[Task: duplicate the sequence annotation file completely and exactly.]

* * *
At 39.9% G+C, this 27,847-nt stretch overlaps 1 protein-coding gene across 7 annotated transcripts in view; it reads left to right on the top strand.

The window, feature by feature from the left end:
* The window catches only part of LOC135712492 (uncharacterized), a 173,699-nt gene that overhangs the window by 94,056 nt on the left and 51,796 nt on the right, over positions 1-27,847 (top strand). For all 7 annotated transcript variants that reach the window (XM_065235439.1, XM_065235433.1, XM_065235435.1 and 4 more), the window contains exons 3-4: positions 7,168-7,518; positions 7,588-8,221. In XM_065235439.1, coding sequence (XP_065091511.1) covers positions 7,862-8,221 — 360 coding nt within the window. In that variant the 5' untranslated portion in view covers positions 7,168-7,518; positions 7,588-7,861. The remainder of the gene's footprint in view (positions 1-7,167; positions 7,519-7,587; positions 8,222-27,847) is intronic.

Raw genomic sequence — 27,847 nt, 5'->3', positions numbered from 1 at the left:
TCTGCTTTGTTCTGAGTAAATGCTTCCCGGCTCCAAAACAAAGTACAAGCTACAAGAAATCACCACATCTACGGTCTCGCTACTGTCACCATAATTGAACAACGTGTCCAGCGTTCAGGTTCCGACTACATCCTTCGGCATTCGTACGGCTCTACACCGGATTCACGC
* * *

At 39.9% G+C, this 27,847-nt stretch overlaps 1 protein-coding gene across 7 annotated transcripts in view; it reads left to right on the top strand.

The window, feature by feature from the left end:
* The window catches only part of LOC135712492 (uncharacterized), a 173,699-nt gene that overhangs the window by 94,056 nt on the left and 51,796 nt on the right, over positions 1-27,847 (top strand). For all 7 annotated transcript variants that reach the window (XM_065235439.1, XM_065235433.1, XM_065235435.1 and 4 more), the window contains exons 3-4: positions 7,168-7,518; positions 7,588-8,221. In XM_065235439.1, coding sequence (XP_065091511.1) covers positions 7,862-8,221 — 360 coding nt within the window. In that variant the 5' untranslated portion in view covers positions 7,168-7,518; positions 7,588-7,861. The remainder of the gene's footprint in view (positions 1-7,167; positions 7,519-7,587; positions 8,222-27,847) is intronic.

Raw genomic sequence — 27,847 nt, 5'->3', positions numbered from 1 at the left:
TCTGCTTTGTTCTGAGTAAATGCTTCCCGGCTCCAAAACAAAGTACAAGCTACAAGAAATCACCACATCTACGGTCTCGCTACTGTCACCATAATTGAACAACGTGTCCAGCGTTCAGGTTCCGACTACATCCTTCGGCATTCGTACGGCTCTACACCGGATTCACGC